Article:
Earth is yet young, writes British-born Christopher Potter in You Are Here. Life is young. Humanity is but one page in a saga whose final chapters are yet to be written. “Chemicals older than the sun and forged in generations of stars are brought to the earth as seeds of life,” observes Potter. These bits of debris from comets or stellar dust, called chondrites, fall to earth even now, and they provide valuable information on organic compounds that may have reached the earth billions of years ago, including the first tiny droplets of water. Some scientists suggest that microbes hitched a ride on ancient rocks that struck the earth; others believe that during the first few hundred million years, life on earth started over several times, only to be killed off by a violent environment. “Life, like every other emerging form of complexity that the universe unfolds, has no other choice but to emerge at the first opportunity, and to persist so long as conditions remain favourable . . . as soon as the coast is clear life emerges” (italics Potter’s).

Andrew Knoll, one of the world’s leading paleontologists, conveys similar findings. Knoll traces the first three billion years of biological evolution on earth, for he has made it his task to trace life’s early evolution to the beginnings of cyanobacteria and algae. Eventually he found he had to go deeper into the past. “We are stardust,” he says, explaining that the carbon in the human body “was forged in the crucible of an early star, dispersed into space by a supernova, gathered along with dust and rock as our planet took shape, and then cycled repeatedly among air, oceans, cyanobacteria and dinosaurs” before coming to rest in a particular human body, he writes in Life on a Young Planet.

The first farming communities emerged around 10,000 BC, but “no one has traced a family history back that far,” comments Potter, whose book came out in England in 2009. Enter Henry Louis Gates, Jr., who has been fascinated with geneological research all his life.After watching Alex Haley’s monumental “Roots” in 1977, “I wanted to know the identity of my African American ancestors," he writes, "and learn the tribal origins of my ancestors . . . back ‘home’ in the motherland of West Africa.” In 2000, he found to his delight that an individual’s ancestry could be determined via DNA analysis. Since then, the method has vastly improved. Scientists have discovered that people can be distinguished via haplogroups, even if they “diverged genetically thousands and sometimes tens of thousands of years ago.” Gates took on the project of discovering himself and, once there, began to help a number of extraordinary Americans “discover their past,” he writes in Faces of America.

Scientists have held for some time that the ancestry of everyone alive today can be traced to humans who evolved from our bipedal ancestors some 200,000 years ago in East Africa. About 50,000 years ago, Gates writes, “a few of them decided it was time to move, beginning what became humanity’s most remarkable migration.” It has been speculated that, for various reasons, including climate fluctuations (“Snowball Earth” being one) fifty thousand years ago at the migration out of Africa, our ancestors were down to a band of two to three hundred individuals. Nevertheless, the exodus turned vastly beneficial for humans, if often less so for the large game they managed to slaughter. The beasts showed themselves placid and unafraid, unaccustomed as they were to the small hunters who stalked them and eventually wiped them out, continent by continent.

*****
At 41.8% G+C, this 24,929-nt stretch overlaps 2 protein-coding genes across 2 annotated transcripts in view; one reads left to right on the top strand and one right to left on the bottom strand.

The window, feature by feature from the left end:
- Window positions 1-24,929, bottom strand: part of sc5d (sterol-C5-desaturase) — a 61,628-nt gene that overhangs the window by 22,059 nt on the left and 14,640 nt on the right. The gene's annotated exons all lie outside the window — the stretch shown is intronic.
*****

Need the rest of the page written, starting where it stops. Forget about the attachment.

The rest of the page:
The disappearance of species via human extinction is not the theme of Gates’s book. Still, his observations make fascinating reading, not only for the interesting forebears of the twelve people he introduces in Faces of America, but also for his musings on the racial divide. “’Race,’ I was made to realize, was infinitely more complicated than our superficial definitions,” he concedes. Gates’s books have all been variations on the theme of race, but here he divulges secrets of human genetics we would find unbelievable, were it not that the DNA evidence is irrefutable.

Ancestry, of course, is comprised of relationships. Potter's exploration of the universe includes our relationship to it; so does Knoll's consideration of Earth and what humans have done to our planet. Relationships are a lot of work. We have to get ourselves to overcome—somehow, forgive—not only the small slights but also and more seriously, the big hurts that others inflict on us, or have inflicted in times past. And that’s not the worst of it. More challenging is to help those around us to forgive us for the small sights and the big hurts we inflict on them.

Not long ago a white police officer arrested Gates for trying to enter his own home. How does a black man forgive such an insult? My husband, an attorney and survivor of childhood polio, was a visitor in the home of a colleague when the colleague’s wife suggested he see a faith healer who was coming to town so that he might “throw away” his crutches. If I recall correctly, I was more incensed by the remark than Darold was.